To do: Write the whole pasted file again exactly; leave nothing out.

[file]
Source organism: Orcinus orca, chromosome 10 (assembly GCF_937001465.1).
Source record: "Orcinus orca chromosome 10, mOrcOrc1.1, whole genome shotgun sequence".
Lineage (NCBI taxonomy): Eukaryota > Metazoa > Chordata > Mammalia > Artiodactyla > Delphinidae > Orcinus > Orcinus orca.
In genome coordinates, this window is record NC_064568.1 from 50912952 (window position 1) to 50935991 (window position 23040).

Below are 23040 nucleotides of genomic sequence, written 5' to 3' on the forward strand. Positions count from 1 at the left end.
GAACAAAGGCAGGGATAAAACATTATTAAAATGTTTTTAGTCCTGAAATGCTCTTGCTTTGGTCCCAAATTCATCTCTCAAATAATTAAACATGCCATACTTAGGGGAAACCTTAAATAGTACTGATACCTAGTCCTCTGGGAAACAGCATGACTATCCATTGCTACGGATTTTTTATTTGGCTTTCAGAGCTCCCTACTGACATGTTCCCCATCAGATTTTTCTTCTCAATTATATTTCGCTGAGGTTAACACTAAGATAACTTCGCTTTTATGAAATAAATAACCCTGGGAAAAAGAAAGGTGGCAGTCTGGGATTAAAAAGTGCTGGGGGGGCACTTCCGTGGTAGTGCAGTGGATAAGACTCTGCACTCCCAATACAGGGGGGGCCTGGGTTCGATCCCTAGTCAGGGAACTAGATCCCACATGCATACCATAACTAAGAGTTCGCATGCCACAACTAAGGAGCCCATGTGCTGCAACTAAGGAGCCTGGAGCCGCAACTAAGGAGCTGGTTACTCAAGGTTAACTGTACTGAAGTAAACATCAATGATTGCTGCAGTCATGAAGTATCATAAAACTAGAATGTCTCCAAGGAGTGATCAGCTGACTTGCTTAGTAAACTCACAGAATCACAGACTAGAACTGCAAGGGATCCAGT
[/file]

Source organism: Orcinus orca, chromosome 10 (assembly GCF_937001465.1).
Source record: "Orcinus orca chromosome 10, mOrcOrc1.1, whole genome shotgun sequence".
Lineage (NCBI taxonomy): Eukaryota > Metazoa > Chordata > Mammalia > Artiodactyla > Delphinidae > Orcinus > Orcinus orca.
In genome coordinates, this window is record NC_064568.1 from 50912952 (window position 1) to 50935991 (window position 23040).

Below are 23040 nucleotides of genomic sequence, written 5' to 3' on the forward strand. Positions count from 1 at the left end.
GAACAAAGGCAGGGATAAAACATTATTAAAATGTTTTTAGTCCTGAAATGCTCTTGCTTTGGTCCCAAATTCATCTCTCAAATAATTAAACATGCCATACTTAGGGGAAACCTTAAATAGTACTGATACCTAGTCCTCTGGGAAACAGCATGACTATCCATTGCTACGGATTTTTTATTTGGCTTTCAGAGCTCCCTACTGACATGTTCCCCATCAGATTTTTCTTCTCAATTATATTTCGCTGAGGTTAACACTAAGATAACTTCGCTTTTATGAAATAAATAACCCTGGGAAAAAGAAAGGTGGCAGTCTGGGATTAAAAAGTGCTGGGGGGGCACTTCCGTGGTAGTGCAGTGGATAAGACTCTGCACTCCCAATACAGGGGGGGCCTGGGTTCGATCCCTAGTCAGGGAACTAGATCCCACATGCATACCATAACTAAGAGTTCGCATGCCACAACTAAGGAGCCCATGTGCTGCAACTAAGGAGCCTGGAGCCGCAACTAAGGAGCTGGTTACTCAAGGTTAACTGTACTGAAGTAAACATCAATGATTGCTGCAGTCATGAAGTATCATAAAACTAGAATGTCTCCAAGGAGTGATCAGCTGACTTGCTTAGTAAACTCACAGAATCACAGACTAGAACTGCAAGGGATCCAGT